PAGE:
Sept. 11: Four laptop computers believed to contain Kerry-Edwards material are reported stolen from county Democratic offices in Norristown, Pa., according to a newspaper report. "The door to the place had this flimsy lock on it; there was no forced entry," Norristown police Lt. Kevin McKeon told ABC News. "This was a crime of opportunity. We do not believe it had anything to do with anything political."
Sept. 2: A gunshot shatters a window at GOP headquarters in Huntington, W.Va., as workers are gathered to watch Bush's speech during the Republican National Convention, police say.
Aug. 31: Someone shoots out a window at Centre County Democratic headquarters in State College, Pa., apparently with a slingshot, police say. Witnesses hear the glass shatter, but no gunshot, and see a white car zipping away. Police have no motive, but suggest it may not be political. "We have numerous incidents of criminal mischief with slingshots and BB guns in this town," State College police Sgt. Mark Argiro says. "You can imagine -- a town with about 40,000 college students."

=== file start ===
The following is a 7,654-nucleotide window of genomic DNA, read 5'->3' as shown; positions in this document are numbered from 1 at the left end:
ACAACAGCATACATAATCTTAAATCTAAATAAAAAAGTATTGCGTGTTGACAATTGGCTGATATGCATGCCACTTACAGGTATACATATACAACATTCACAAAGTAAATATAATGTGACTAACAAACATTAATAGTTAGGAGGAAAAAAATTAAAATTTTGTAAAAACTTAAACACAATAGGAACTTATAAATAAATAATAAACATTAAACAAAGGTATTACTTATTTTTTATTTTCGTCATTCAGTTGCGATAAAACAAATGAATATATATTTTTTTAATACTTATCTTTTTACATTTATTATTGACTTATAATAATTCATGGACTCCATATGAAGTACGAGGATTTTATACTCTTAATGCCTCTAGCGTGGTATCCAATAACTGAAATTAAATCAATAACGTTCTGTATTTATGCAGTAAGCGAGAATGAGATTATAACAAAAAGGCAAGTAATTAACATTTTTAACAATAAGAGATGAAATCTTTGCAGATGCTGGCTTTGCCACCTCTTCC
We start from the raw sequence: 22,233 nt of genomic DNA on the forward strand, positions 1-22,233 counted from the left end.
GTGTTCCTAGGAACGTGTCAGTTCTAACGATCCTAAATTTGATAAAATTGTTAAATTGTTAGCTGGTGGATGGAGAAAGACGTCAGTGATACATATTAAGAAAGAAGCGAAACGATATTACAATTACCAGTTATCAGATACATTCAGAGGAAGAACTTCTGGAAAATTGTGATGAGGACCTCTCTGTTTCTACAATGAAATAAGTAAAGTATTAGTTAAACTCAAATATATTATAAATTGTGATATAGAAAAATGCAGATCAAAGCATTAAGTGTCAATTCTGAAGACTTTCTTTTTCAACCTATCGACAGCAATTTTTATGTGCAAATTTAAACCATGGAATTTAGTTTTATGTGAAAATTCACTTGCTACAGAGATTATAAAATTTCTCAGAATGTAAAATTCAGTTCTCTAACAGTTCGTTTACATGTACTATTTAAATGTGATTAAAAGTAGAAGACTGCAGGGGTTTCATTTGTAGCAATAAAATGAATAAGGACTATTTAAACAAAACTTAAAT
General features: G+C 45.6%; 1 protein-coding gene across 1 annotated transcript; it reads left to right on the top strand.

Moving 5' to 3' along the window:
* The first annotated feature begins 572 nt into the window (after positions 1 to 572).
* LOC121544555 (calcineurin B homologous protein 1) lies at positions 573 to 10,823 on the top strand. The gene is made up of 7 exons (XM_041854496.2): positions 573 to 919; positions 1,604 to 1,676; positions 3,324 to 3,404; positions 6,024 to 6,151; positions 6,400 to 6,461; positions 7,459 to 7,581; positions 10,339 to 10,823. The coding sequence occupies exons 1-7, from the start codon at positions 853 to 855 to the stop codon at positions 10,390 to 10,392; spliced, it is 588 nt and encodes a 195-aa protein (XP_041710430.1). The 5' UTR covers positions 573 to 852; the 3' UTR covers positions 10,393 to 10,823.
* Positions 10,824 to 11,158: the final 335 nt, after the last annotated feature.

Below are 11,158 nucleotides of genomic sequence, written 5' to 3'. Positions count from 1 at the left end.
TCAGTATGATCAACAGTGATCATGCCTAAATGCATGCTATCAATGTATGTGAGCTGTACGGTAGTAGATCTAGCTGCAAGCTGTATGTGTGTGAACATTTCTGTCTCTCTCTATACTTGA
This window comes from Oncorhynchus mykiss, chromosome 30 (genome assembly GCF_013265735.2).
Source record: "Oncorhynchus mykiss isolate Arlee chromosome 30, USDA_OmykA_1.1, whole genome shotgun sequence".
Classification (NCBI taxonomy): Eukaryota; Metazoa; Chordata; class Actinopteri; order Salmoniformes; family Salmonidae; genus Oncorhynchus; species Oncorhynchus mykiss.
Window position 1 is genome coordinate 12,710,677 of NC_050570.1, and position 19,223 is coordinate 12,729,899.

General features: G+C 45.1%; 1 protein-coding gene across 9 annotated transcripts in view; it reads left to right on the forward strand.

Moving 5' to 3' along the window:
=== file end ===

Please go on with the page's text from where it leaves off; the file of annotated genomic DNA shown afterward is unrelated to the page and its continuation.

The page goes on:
March 25: Author and historian Gerald Nicosia returns to his home in Corte Madera, Calif., to find his door ajar and three of 14 boxes of FBI surveillance documents on Kerry missing, but no other valuables taken. Nicosia had obtained thousands of government documents on Kerry's anti-Vietnam War activities through Freedom of Information Act requests. Nicosia, a Kerry backer, says information from the documents later was used to attack Kerry, but only after a government release. "It took me 11 years to get this stuff," Nicosia says. "And then, three weeks after this whole scandal broke in the news, the FBI issued this whole thing on a CD-ROM to everyone in the news media." Police say they have suspended the investigation because of lack of evidence.